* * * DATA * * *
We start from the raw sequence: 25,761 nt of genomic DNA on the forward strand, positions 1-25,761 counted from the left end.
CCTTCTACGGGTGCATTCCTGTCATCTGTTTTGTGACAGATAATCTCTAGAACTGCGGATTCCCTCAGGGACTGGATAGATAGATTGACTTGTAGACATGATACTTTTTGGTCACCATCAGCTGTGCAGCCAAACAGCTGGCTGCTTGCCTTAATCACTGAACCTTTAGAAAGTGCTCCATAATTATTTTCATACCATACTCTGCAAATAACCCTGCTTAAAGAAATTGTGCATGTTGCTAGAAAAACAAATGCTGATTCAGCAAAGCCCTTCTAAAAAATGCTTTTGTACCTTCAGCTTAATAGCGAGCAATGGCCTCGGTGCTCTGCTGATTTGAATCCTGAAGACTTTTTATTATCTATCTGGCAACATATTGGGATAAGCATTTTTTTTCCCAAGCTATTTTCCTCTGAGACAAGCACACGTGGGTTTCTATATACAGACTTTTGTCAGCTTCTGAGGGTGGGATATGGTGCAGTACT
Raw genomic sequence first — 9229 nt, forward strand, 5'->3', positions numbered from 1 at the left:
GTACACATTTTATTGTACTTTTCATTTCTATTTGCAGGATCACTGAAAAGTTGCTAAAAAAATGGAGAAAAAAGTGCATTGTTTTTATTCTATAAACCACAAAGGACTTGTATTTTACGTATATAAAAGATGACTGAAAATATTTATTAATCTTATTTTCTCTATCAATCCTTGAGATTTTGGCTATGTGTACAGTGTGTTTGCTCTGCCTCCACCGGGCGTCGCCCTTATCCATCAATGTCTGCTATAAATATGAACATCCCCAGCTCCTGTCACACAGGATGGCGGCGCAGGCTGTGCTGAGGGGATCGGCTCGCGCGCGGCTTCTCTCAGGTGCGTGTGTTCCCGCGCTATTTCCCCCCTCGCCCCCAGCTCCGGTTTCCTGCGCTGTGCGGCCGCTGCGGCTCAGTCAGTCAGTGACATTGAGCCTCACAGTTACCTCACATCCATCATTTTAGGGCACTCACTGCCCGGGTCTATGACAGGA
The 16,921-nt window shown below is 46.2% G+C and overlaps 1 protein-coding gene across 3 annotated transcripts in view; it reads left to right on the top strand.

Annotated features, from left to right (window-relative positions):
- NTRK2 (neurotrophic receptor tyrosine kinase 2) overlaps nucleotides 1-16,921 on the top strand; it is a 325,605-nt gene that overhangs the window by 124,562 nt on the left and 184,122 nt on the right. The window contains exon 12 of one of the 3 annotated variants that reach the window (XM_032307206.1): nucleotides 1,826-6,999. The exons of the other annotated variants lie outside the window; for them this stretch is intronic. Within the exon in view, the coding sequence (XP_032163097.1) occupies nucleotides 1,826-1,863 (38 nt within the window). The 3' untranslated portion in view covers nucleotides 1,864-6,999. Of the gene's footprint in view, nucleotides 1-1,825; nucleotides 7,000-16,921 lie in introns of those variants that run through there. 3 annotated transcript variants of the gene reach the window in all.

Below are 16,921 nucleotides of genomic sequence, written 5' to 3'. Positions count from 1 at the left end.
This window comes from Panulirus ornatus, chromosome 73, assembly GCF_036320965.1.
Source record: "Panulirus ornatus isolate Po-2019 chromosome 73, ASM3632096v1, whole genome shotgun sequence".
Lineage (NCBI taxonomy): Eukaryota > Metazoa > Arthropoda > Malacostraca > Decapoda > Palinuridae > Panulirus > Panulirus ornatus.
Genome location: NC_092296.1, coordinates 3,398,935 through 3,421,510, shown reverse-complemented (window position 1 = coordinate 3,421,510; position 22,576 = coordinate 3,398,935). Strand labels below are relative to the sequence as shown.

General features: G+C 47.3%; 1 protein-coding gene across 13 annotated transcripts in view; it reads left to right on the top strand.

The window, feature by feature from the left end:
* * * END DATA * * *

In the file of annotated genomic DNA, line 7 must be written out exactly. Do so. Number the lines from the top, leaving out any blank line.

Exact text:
- NTRK2 (neurotrophic receptor tyrosine kinase 2) overlaps nucleotides 1-16,921 on the top strand; it is a 325,605-nt gene that overhangs the window by 124,562 nt on the left and 184,122 nt on the right. The window contains exon 12 of one of the 3 annotated variants that reach the window (XM_032307206.1): nucleotides 1,826-6,999. The exons of the other annotated variants lie outside the window; for them this stretch is intronic. Within the exon in view, the coding sequence (XP_032163097.1) occupies nucleotides 1,826-1,863 (38 nt within the window). The 3' untranslated portion in view covers nucleotides 1,864-6,999. Of the gene's footprint in view, nucleotides 1-1,825; nucleotides 7,000-16,921 lie in introns of those variants that run through there. 3 annotated transcript variants of the gene reach the window in all.